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How much was a color TV in 1965?


Color televisions were first introduced to the consumer market in the 1950s, but didn’t become commonplace in American households until the late 1960s and early 1970s. In 1965, color TVs were still considered a luxury item that many families could not yet afford. Prices for color TVs in 1965 ranged significantly based on size, features, and quality, but generally cost 3 to 4 times as much as black and white televisions.

The Advent of Color Television

The first color televisions went on sale in the United States in 1954, but initially had very low sales. The sets were expensive, unreliable, and broadcasters were just beginning to experiment with color programming. It wasn’t until the early 1960s that color TV technology had improved enough and color broadcasting had expanded enough to start attracting consumer interest. By the mid-1960s, more households were considering purchasing color TVs as prices started to come down and programming choices grew. But for many American families in 1965, a color TV still seemed an extravagance.

Factors Influencing Color TV Prices in the 1960s

Some key factors that affected the price of color TVs in the 1960s included:

  • Technology improvements – As color TV technology matured, manufacturing costs declined and picture quality improved, allowing prices to be reduced.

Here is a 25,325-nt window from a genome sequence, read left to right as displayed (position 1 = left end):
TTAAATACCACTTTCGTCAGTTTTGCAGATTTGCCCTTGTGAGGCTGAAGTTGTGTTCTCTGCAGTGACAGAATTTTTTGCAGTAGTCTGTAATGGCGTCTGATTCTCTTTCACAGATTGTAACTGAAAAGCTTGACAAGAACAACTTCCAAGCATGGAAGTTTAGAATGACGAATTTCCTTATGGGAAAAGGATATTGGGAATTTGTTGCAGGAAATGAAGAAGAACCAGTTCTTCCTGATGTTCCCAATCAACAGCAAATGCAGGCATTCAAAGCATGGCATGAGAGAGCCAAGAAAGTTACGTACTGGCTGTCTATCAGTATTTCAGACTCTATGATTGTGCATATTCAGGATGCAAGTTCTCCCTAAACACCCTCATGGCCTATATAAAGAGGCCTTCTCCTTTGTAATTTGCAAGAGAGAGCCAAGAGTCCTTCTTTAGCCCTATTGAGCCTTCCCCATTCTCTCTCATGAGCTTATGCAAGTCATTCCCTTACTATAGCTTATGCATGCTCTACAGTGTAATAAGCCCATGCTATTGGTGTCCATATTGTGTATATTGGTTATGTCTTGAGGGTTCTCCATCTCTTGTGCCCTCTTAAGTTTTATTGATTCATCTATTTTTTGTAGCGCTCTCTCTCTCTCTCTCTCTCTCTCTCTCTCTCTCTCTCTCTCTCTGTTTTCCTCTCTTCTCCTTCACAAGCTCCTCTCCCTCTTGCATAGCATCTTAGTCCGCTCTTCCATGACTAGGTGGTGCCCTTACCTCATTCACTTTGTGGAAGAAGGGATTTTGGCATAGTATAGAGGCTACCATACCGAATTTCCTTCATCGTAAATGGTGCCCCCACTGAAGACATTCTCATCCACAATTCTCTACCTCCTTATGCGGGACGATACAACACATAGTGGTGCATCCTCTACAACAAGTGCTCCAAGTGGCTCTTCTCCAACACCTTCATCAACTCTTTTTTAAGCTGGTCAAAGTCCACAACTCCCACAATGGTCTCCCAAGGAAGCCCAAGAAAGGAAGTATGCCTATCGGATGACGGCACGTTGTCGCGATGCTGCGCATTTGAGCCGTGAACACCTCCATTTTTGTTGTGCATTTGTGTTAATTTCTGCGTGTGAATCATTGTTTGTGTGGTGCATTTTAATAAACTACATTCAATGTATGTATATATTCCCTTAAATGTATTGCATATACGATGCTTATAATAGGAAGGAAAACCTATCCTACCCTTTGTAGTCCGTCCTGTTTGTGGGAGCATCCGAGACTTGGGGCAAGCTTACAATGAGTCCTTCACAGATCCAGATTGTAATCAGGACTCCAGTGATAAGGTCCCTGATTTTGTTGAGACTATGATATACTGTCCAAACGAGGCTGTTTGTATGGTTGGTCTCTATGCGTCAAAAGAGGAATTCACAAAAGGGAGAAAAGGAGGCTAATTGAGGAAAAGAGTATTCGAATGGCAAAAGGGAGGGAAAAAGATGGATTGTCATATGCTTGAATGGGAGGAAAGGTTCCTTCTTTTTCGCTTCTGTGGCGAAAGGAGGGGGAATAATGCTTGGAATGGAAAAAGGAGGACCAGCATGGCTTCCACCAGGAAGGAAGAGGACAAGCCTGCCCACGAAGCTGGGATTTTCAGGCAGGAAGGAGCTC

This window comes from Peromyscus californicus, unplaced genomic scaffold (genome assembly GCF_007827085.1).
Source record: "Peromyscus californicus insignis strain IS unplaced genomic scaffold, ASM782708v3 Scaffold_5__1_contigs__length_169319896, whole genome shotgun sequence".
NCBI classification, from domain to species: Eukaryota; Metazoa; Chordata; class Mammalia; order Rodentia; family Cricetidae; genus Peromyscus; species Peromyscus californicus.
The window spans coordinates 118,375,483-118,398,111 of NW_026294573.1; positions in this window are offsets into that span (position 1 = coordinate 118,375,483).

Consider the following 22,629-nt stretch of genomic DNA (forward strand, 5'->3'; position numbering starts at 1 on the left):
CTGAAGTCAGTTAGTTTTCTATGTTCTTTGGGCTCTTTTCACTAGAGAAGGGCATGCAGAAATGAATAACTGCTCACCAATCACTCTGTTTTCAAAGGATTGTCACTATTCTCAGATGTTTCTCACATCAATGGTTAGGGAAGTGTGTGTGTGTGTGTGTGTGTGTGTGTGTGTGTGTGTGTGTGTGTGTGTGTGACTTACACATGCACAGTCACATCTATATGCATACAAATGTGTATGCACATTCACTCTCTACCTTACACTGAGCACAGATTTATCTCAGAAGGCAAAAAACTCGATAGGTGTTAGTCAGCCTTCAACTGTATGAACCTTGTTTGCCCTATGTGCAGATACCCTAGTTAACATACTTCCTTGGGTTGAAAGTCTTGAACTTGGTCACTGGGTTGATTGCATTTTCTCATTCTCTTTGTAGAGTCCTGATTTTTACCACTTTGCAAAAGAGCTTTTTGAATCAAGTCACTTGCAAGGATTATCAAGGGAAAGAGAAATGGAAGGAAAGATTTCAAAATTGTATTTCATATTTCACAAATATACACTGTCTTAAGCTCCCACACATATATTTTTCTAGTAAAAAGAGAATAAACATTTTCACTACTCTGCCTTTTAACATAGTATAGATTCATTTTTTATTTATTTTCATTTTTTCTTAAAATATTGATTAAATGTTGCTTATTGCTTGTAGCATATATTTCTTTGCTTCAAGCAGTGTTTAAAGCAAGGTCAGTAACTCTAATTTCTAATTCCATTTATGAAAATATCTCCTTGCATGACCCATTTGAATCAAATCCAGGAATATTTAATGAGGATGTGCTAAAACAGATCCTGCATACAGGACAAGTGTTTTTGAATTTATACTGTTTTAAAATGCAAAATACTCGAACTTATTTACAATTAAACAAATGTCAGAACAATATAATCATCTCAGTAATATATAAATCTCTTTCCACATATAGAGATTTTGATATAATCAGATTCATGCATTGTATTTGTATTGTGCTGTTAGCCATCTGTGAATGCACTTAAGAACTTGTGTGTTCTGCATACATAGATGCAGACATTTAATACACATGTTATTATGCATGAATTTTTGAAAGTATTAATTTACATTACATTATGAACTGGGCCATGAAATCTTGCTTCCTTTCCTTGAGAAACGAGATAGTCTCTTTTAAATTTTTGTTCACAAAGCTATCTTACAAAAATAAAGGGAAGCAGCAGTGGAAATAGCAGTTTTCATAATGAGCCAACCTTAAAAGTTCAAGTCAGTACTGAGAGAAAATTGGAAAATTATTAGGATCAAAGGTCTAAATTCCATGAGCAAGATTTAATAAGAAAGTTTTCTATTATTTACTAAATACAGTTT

• Economies of scale – As sales volumes increased and mass production methods evolved, costs per unit came down.
  • Screen size – Larger screen color TVs cost significantly more than smaller models.
  • Brand – Well-known brands like RCA, Magnavox, and Zenith charged premium prices for their color TV models.
  • Features – More advanced features like remote controls added to the price.
  • Reception – Color sets often cost more due to the added technology needed to receive color signals.

These factors meant higher prices but also better performance and quality for consumers considering color TV purchases in the mid-1960s.

Color TV Screen Sizes and Prices

In 1965, color TV screen sizes generally ranged from 10 inches up to 25 inches. Below are some example prices for different screen sizes of color TV models released around 1965:

Screen Size Example 1965 Prices*
10″ $500 – $600
12-14″ $650 – $750
16-17″ $800 – $1,000
19-21″ $1,200 – $1,500
23-25″ $1,800 – $2,000

*Prices are approximations based on historical accounts, adjusted for inflation

As the table illustrates, prices increased sharply for larger screen sizes, which required extra materials and more advanced technology. Very few households opted for color TVs over 20 inches in the 1960s due to their high cost. Portable color TVs in suitcase-styles with 10″ screens could sell for under $500, while deluxe floor console models with 25″ screens were priced at $2,000 or more.

Comparing Color and Black & White TV Prices

To understand 1965 color TV prices, it’s useful to compare them to black and white television prices from the same era. In 1965, new black and white TV models were priced around: